Step on the old-time scale to see if you’re a witch … walk in wooden shoes … feed a goat … see how cheese is made. There is so much to do at Nelis’ Dutch Village in Holland, Michigan, our three-generation family spent almost a full day there. Read more
Last fall we visited League Stadium in Huntingburg, Indiana. League Stadium is where the 1992 hit movie A League of Their Own, starring Tom Hanks and Geena Davis, was filmed. Today the Dubois County Bombers summer collegiate baseball league team plays in the stadium. However, our 2016 visit was post-season. The college players had gone back to school. The Rockford Peaches and Racine Belles from the movie were long gone. Even the vintage billboard signs had been taken down for maintenance. As I stood in the stands, I could only imagine a baseball game being played in the retro-style League Stadium.
This summer my imagined game became reality. Not only did we see the Dubois County Bombers play; it was also the 25th anniversary of A League of Their Own. The Rockford Peaches played a “rematch” game against the Racine Belles. In fact, Bitty Schram, the actress who played the Rockford Peach who cried during the game, came back for the anniversary celebration. Following the rematch game, we stayed for a Dubois County Bombers regular season game. Read more
It’s a bit eerie, a sort of ghost town in Richmond, Indiana. From the late 1800s to the Great Depression, the Whitewater Valley gorge was home to the Starr Piano Company. Its subsidiary, Gennett Records, recorded great jazz artists, including Louis Armstrong and Bix Beiderbecke. Today, a shell of the piano factory, a smokestack, and a couple of graffiti covered structures are all that remain. Yet, it isn’t completely dead. The property is now the Whitewater Valley Gorge Park. The lone remaining building is used as an events center, and the Gennett Records Walk of Fame is embedded into the walking/biking path that runs through the park. The Gennett Records Walk of Fame pays tribute to the jazz, country, big band, blues, and gospel greats who recorded here. Read more
Wolf Park docent, Caity, started howling, wolf-style. One by one, Bicho, Fiona, and Kanti tilted their snouts skyward and joined the howl. A few moments later we heard more howling in the distance. This was our greeting to Howl Night at Wolf Park in Battle Ground, Indiana. Read more
Last summer my granddaughter and I visited the Saint Louis Zoo in St. Louis, Missouri. Zoo admission is free. However, we opted for the Adventure Pass, which gets you into six attractions that aren’t included in the free admission. The Adventure Pass is well worth the $12.95 fee, which is less than admission at other major zoos. We had planned to spend only the morning at the zoo. But with all that the Adventure Pass offers, we ended up staying all day. Read more
The French Lick Resort in French Lick, Indiana, has no shortage of dining options. Choose from delis, bars and grills, a buffet, or fine dining. On our latest French Lick visit we dined at Hagen’s Club House Restaurant, located at the resort’s historic Donald Ross Golf Course. Afterward we stayed for the gorgeous sunset view over the course. Read more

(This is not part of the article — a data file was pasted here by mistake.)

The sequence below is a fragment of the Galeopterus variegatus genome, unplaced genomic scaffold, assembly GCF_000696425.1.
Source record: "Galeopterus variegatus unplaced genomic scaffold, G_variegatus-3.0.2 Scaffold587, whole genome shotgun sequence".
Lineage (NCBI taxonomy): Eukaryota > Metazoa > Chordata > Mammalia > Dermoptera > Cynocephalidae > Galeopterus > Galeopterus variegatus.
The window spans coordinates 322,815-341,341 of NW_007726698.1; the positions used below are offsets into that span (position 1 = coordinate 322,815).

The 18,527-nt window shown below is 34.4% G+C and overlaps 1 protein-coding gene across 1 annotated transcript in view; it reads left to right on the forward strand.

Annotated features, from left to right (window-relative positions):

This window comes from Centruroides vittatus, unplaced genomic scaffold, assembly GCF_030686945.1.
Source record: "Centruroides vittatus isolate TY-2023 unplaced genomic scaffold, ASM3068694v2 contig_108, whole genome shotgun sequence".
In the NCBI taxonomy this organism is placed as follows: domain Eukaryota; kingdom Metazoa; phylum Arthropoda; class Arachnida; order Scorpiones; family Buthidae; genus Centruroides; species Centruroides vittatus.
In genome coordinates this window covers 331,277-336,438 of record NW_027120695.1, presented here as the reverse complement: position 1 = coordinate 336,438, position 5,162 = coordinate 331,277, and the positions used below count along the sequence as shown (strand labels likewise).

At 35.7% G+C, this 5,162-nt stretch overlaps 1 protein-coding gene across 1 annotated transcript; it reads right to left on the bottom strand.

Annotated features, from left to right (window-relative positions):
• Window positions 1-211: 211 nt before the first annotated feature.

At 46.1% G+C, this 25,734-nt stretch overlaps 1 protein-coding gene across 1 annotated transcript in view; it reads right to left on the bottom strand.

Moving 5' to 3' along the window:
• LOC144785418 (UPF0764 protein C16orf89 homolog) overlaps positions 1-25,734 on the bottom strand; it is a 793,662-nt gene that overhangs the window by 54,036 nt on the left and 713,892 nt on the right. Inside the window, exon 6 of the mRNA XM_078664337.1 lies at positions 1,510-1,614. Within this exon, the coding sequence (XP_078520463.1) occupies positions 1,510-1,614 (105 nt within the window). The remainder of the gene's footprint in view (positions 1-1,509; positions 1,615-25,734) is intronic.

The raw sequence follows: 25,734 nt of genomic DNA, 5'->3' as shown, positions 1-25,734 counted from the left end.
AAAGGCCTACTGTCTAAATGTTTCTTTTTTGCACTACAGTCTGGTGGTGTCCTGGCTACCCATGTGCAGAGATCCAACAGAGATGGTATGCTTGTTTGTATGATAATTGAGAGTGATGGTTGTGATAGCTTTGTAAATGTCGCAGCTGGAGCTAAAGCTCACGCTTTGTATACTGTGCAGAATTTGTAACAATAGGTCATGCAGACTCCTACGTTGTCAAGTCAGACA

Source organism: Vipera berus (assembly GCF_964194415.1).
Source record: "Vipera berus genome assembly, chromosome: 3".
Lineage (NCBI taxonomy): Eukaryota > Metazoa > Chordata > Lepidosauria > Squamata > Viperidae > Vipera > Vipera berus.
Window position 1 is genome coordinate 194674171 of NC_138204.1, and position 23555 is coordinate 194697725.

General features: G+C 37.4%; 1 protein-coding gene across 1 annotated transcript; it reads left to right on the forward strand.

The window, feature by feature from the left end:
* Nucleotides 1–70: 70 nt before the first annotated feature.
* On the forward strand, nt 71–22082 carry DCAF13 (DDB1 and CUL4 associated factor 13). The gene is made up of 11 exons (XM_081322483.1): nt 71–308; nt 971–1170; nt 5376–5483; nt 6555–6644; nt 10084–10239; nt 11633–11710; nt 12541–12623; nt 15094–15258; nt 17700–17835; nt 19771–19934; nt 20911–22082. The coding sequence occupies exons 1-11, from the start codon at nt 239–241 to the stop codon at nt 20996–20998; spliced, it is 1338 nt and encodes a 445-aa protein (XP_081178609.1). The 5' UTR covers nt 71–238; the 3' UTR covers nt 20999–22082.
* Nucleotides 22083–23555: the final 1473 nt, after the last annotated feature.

Over 20 years ago we visited Conner Prairie, an outdoor history museum in Fishers, Indiana. I remember the 1836 Prairietown, where costumed interpreters stay in character. I remember the William Conner House, home of the early 1800s trader, entrepreneur, and politician. And I remember getting to hold a lamb as we watched sheep being sheared.
Fast forward to 2017 and our second Conner Prairie visit. What a change! The 1836 Prairietown and William Conner House are still there, but they’ve added so much more. We experienced a balloon voyage, which lifted us to heights higher than the Statue of Liberty. We climbed a four-story treehouse in the woods. And we found ourselves in the midst of the Civil War, Disneyesque style.
This first article in a series about Conner Prairie introduces you to William Conner, his two very different lifestyles, and his home on the prairie.
A sense of serenity came over me as I strolled the paths of Anderson Japanese Gardens in Rockford, Illinois. Walking through landscapes of meticulously manicured trees and flowing water, relaxation replaced my stress. What is it about a Japanese garden that differs from other gardens? Why does it feel tranquil? It’s because each element—every rock, every plant, every pond— is carefully placed to inspire calm and renewal.
I’ve felt that that sense of tranquility in every Japanese garden I’ve visited. However, it was intensified at Anderson Japanese Gardens because of the garden’s size and extensive use of water. The garden’s twelve acres includes two large ponds, a creek that winds through the property, and a tall waterfall.
After a full day exploring a city, it’s nice to relax in a country setting. That’s what we experienced during our stay in Richmond, Indiana. Following our last stop of the day, we headed to the edge of Richmond. We turned off the highway onto the narrow gravel lane that led us to the wooded surroundings of the Seldom Scene Meadow Bed and Breakfast.
A tornado swept through Kokomo, Indiana, just days before our visit. Sadly, the tornado destroyed homes. It leveled a Starbucks. It uprooted towering trees in Highland Park. Fortunately, it didn’t touch Old Ben’s home. Old Ben, the World’s largest steer, as well as a giant sycamore stump, are on display behind glass in the Highland Park visitor’s center. Read more